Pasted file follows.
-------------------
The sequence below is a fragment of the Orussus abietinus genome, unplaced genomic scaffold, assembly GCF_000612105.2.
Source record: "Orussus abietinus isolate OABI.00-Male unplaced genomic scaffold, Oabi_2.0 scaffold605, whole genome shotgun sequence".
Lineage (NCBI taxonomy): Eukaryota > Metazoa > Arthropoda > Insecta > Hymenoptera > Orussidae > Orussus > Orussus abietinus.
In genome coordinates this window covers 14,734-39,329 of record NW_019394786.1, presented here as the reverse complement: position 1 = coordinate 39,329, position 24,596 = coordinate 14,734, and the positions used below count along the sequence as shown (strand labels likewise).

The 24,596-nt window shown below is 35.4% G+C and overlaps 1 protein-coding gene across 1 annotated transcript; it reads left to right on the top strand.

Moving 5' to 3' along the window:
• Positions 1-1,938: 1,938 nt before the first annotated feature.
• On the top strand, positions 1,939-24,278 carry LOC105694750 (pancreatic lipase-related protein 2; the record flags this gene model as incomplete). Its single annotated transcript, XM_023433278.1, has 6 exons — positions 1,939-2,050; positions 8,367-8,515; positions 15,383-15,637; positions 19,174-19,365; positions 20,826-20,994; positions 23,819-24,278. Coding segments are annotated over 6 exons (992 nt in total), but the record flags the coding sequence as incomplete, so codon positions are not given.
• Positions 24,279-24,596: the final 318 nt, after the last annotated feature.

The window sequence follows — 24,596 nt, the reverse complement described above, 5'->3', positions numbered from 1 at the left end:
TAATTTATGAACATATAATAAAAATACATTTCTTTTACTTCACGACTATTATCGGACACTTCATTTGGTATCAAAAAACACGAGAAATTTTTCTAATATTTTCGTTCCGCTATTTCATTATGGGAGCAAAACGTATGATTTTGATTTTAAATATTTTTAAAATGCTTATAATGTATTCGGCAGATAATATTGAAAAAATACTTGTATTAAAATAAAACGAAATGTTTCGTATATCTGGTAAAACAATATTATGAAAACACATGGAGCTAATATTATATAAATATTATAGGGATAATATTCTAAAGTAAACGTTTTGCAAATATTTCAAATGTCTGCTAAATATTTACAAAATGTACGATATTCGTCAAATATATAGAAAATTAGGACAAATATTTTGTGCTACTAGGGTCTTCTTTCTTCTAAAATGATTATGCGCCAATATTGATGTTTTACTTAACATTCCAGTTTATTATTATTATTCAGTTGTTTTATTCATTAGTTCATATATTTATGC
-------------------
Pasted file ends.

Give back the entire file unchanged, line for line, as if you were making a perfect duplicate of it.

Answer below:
The sequence below is a fragment of the Orussus abietinus genome, unplaced genomic scaffold, assembly GCF_000612105.2.
Source record: "Orussus abietinus isolate OABI.00-Male unplaced genomic scaffold, Oabi_2.0 scaffold605, whole genome shotgun sequence".
Lineage (NCBI taxonomy): Eukaryota > Metazoa > Arthropoda > Insecta > Hymenoptera > Orussidae > Orussus > Orussus abietinus.
In genome coordinates this window covers 14,734-39,329 of record NW_019394786.1, presented here as the reverse complement: position 1 = coordinate 39,329, position 24,596 = coordinate 14,734, and the positions used below count along the sequence as shown (strand labels likewise).

The 24,596-nt window shown below is 35.4% G+C and overlaps 1 protein-coding gene across 1 annotated transcript; it reads left to right on the top strand.

Moving 5' to 3' along the window:
• Positions 1-1,938: 1,938 nt before the first annotated feature.
• On the top strand, positions 1,939-24,278 carry LOC105694750 (pancreatic lipase-related protein 2; the record flags this gene model as incomplete). Its single annotated transcript, XM_023433278.1, has 6 exons — positions 1,939-2,050; positions 8,367-8,515; positions 15,383-15,637; positions 19,174-19,365; positions 20,826-20,994; positions 23,819-24,278. Coding segments are annotated over 6 exons (992 nt in total), but the record flags the coding sequence as incomplete, so codon positions are not given.
• Positions 24,279-24,596: the final 318 nt, after the last annotated feature.

The window sequence follows — 24,596 nt, the reverse complement described above, 5'->3', positions numbered from 1 at the left end:
TAATTTATGAACATATAATAAAAATACATTTCTTTTACTTCACGACTATTATCGGACACTTCATTTGGTATCAAAAAACACGAGAAATTTTTCTAATATTTTCGTTCCGCTATTTCATTATGGGAGCAAAACGTATGATTTTGATTTTAAATATTTTTAAAATGCTTATAATGTATTCGGCAGATAATATTGAAAAAATACTTGTATTAAAATAAAACGAAATGTTTCGTATATCTGGTAAAACAATATTATGAAAACACATGGAGCTAATATTATATAAATATTATAGGGATAATATTCTAAAGTAAACGTTTTGCAAATATTTCAAATGTCTGCTAAATATTTACAAAATGTACGATATTCGTCAAATATATAGAAAATTAGGACAAATATTTTGTGCTACTAGGGTCTTCTTTCTTCTAAAATGATTATGCGCCAATATTGATGTTTTACTTAACATTCCAGTTTATTATTATTATTCAGTTGTTTTATTCATTAGTTCATATATTTATGC